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The Sun has lots of features "like the red spot", but they are dissimilar too. Similarities: The Sun's photosphere - the bit we can see - is entirely gaseous; the photosphere rotates differentially with solar latitude; the gas is turbulent. There are features that can be seen quite easily - these are the dark magnetic sunspots, typically of size a few ...


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The earth in its early stages was far too hot for water to be in liquid form and the water vapor that would have been around at the time would have been blasted away via solar wind (http://en.wikipedia.org/wiki/Solar_wind). Anyone claiming to know exactly how water came to be on Earth is likely daft, but comets and asteroids seem to be the most common theory ...


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I'm not an astronomer, just an enthusiast but I believe the only way that it could become a black hole is if when the Andromeda galaxy and the Milky Way galaxy collide and our star combines with another star and the mass of the two is great enough to create a black hole. From what I've read, despite the enormous size of galaxies and the absurd number of ...


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No. Our star is to SMALL to become a black hole.


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I think your question is answered by the duplicate mentioned: but here are the relevant highlights. Humphreys & Larsen (1995) suggest, using star count information, a distance of $20.5 \pm 3.5$ pc above the Galactic plane; consistent with, but more precise than the Bahcall paper referred to by Schleis. Joshi (2007) is more guarded, investigating some ...


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I want to expand on the use of an AU in comparing planetary systems a bit. When we look for example at this image of the (instantly famous) protoplanetary disc imaged last year in HL Tau: In observational astronomy, when we look at an object at a distance $d$ and it has a certain angular size $a$, thanx to the use of the century old parsec we know the ...


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I guess the use of one unit over the other (AUs, parsecs,lightyears, etc.) will depend mainly on the distances of the object under study. If you work with Solar System objects, it will be easier to use AUs, whereas if you work with Galaxies, AUs are not much use and you'd probably work better with lightyears.


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Yes indeed, the Sun (and other stars) has an oscillatory velocity perpendicular to the galactic plane. According to this Nature article, the Sun crosses the galactic plane roughly every 30 million years, reaching a max height of 150-300 lightyears. Depending on how you measure it, a more recent analysis by Joshi (2007) finds that we are currently somewhere ...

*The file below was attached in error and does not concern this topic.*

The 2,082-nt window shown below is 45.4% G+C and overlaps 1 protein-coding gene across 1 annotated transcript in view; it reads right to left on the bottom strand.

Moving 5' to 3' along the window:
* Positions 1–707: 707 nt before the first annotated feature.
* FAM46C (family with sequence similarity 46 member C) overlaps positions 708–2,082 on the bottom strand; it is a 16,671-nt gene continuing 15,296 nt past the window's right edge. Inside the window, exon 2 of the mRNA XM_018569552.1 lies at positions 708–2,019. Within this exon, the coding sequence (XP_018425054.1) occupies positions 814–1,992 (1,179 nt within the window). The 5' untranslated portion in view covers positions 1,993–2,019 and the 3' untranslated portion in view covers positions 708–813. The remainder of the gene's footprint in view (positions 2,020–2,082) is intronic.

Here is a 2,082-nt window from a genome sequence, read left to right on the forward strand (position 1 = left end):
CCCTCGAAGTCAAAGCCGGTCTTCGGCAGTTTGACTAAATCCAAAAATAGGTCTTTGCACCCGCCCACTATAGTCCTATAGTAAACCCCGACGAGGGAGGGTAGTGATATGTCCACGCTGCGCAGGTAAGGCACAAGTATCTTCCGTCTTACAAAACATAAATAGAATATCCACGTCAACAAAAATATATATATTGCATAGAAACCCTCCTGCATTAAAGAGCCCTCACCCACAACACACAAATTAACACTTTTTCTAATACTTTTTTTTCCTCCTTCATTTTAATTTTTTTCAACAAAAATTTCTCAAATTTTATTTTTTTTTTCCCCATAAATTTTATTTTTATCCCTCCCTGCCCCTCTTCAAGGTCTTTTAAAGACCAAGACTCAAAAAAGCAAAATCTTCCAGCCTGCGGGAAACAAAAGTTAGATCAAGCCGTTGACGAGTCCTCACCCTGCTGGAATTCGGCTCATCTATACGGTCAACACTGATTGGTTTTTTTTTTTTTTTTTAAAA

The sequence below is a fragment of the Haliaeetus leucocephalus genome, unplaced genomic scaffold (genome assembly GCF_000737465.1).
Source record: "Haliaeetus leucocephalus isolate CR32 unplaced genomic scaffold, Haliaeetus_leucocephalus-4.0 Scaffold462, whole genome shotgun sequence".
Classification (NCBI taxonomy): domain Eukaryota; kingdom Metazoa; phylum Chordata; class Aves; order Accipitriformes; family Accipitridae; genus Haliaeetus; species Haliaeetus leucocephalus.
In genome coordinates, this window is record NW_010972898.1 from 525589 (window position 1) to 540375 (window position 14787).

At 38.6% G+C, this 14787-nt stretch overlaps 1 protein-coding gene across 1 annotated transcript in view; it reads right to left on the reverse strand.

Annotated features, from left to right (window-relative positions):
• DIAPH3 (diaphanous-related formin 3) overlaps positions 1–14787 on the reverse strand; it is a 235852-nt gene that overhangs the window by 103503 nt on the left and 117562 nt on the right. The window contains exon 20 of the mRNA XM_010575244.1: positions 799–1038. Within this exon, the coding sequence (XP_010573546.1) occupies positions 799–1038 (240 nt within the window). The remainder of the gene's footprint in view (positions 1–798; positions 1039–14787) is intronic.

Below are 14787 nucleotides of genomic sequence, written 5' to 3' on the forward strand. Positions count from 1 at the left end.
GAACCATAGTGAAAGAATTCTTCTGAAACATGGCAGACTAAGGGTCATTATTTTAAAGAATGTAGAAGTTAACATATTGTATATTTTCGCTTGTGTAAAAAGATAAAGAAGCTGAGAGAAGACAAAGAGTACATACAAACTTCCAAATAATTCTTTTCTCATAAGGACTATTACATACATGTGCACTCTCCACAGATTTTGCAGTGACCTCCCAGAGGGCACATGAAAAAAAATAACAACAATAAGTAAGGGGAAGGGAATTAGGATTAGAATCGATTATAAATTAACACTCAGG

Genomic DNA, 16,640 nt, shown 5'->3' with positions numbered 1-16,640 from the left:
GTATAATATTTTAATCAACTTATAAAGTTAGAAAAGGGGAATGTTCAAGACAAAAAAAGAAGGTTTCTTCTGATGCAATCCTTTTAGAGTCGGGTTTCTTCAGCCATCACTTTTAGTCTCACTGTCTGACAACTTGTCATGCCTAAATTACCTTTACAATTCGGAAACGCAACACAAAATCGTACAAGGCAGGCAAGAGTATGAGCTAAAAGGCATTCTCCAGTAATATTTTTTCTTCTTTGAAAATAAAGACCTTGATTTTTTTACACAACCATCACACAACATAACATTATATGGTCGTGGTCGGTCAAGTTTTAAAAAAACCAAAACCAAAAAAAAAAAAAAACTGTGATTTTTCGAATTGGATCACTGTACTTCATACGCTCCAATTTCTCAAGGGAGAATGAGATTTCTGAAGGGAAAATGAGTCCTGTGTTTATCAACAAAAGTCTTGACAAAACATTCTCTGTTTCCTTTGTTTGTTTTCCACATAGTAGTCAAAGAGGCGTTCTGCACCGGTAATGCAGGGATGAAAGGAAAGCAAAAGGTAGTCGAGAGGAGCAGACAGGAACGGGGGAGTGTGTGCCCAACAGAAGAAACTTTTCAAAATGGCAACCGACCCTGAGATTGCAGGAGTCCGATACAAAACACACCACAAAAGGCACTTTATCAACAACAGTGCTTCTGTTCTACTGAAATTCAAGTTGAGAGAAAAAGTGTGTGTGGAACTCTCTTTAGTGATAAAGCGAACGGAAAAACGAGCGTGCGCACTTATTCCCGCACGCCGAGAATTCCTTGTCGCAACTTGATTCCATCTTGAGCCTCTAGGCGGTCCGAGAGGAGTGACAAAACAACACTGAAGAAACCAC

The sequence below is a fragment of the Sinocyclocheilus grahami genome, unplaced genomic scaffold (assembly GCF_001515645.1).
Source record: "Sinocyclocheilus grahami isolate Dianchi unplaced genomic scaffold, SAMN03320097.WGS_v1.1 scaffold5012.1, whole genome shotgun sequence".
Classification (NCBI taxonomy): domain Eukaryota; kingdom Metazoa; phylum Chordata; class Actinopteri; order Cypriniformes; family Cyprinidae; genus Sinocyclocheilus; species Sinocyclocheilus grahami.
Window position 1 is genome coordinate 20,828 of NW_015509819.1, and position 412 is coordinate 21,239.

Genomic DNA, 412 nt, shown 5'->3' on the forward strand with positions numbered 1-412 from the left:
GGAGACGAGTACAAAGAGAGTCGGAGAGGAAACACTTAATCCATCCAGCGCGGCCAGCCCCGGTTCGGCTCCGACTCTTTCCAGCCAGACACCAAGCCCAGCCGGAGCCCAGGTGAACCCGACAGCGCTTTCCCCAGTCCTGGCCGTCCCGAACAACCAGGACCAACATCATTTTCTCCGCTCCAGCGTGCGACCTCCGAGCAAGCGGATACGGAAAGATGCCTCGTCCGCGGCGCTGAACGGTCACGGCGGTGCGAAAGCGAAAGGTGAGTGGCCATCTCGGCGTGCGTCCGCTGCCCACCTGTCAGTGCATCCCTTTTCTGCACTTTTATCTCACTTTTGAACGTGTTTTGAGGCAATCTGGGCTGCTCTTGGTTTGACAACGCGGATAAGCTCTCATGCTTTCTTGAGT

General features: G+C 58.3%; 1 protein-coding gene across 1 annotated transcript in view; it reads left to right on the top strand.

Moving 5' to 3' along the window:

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Certainly. Astronomical Unit is probably one of the most used distance units used in astronomy. It is of course only used when discussing the distances within a stellar system, such as the distances between the Sun and its planets or other bodies in the solar system. It is also used to discuss distances in other stellar systems, e.g. the distances between ...


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Cavemen were able to see the first six planets, up to Saturn. All these planets were named after the Roman and Greek mythological characters. The rule they followed was something like this: The planet will be named after the Roman god and all its satellites will be named after the corresponding Greek gods. For example, Jupiter was named after the Roman King ...


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Despite of the explanation of your question, it is a valid question to ask why planets all have Roman names. First of all, the Romans could, like the Greeks and Sumerians, could only see Mercury, Venus, Mars, Jupiter and Saturn. These planets can be seen with the naked eye. However, the fact that the Romans could see these planets, didn't give all the ...


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The orbit of the Sun around the Galaxy is quite complicated, because unlike the solar system, the mass is not completely concentrated at the centre. So, in addition to the roughly circular 230 million year orbit in the plane of the Galaxy, there are superimposed motions in and out of the plane and towards and away from the Galactic centre. These roughly ...


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Based on what I can access right now, the precession of Earth's axes are in a cone shape, so there isn't much wobble. But with all of those Near-Earth Objects, and nearby planets, there is probably some wobble (I'm no professional). There's also this thing called the Milankovitch Cycle, which shows how the combined effects of precession, external forces, ...


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They are not exactly in the same plane, but roughly are. For example this graph representing the centaurs, the Kuipier belt and scattered disc objects show that most objects are around the same plane, with few objects with more than 30 degrees of inclination: This is the inclination of the asteroids: Again, few have more than 30 degrees of ...



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